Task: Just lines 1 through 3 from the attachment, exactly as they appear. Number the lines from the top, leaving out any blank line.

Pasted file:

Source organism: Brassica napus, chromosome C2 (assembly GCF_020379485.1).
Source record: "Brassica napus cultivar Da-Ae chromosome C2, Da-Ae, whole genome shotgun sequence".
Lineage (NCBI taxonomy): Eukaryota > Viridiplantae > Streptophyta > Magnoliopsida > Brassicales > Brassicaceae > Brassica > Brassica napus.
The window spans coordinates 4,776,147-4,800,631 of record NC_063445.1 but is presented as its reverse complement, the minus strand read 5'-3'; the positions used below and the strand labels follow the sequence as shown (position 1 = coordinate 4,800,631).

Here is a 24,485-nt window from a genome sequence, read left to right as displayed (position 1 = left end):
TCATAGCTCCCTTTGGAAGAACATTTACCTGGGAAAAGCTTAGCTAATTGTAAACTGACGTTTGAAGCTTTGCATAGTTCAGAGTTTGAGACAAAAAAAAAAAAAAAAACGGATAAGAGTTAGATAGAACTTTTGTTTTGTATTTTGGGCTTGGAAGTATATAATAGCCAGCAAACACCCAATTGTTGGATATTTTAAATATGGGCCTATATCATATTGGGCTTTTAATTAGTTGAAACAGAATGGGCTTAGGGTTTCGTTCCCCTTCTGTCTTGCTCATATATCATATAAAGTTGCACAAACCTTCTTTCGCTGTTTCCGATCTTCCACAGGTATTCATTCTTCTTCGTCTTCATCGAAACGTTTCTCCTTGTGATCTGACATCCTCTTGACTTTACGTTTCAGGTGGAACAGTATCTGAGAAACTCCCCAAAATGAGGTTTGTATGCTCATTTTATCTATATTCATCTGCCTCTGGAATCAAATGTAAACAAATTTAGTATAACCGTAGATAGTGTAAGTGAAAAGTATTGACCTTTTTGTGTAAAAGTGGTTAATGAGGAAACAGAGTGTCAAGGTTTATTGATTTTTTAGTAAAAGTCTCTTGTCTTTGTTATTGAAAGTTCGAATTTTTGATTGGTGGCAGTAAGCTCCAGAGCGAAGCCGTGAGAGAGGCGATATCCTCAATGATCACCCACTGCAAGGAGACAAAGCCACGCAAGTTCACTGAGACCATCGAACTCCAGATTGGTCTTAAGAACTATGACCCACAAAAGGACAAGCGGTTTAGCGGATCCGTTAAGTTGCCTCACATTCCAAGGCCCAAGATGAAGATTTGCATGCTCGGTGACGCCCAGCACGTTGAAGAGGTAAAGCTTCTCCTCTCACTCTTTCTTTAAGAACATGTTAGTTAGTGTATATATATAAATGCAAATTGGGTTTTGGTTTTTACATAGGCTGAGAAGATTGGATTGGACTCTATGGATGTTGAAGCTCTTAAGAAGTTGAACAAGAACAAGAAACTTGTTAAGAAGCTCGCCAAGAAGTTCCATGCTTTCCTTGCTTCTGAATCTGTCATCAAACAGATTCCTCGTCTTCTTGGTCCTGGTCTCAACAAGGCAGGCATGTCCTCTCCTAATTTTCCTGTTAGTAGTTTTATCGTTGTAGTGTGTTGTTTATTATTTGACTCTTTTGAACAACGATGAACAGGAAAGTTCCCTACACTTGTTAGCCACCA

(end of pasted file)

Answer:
Source organism: Brassica napus, chromosome C2 (assembly GCF_020379485.1).
Source record: "Brassica napus cultivar Da-Ae chromosome C2, Da-Ae, whole genome shotgun sequence".
Lineage (NCBI taxonomy): Eukaryota > Viridiplantae > Streptophyta > Magnoliopsida > Brassicales > Brassicaceae > Brassica > Brassica napus.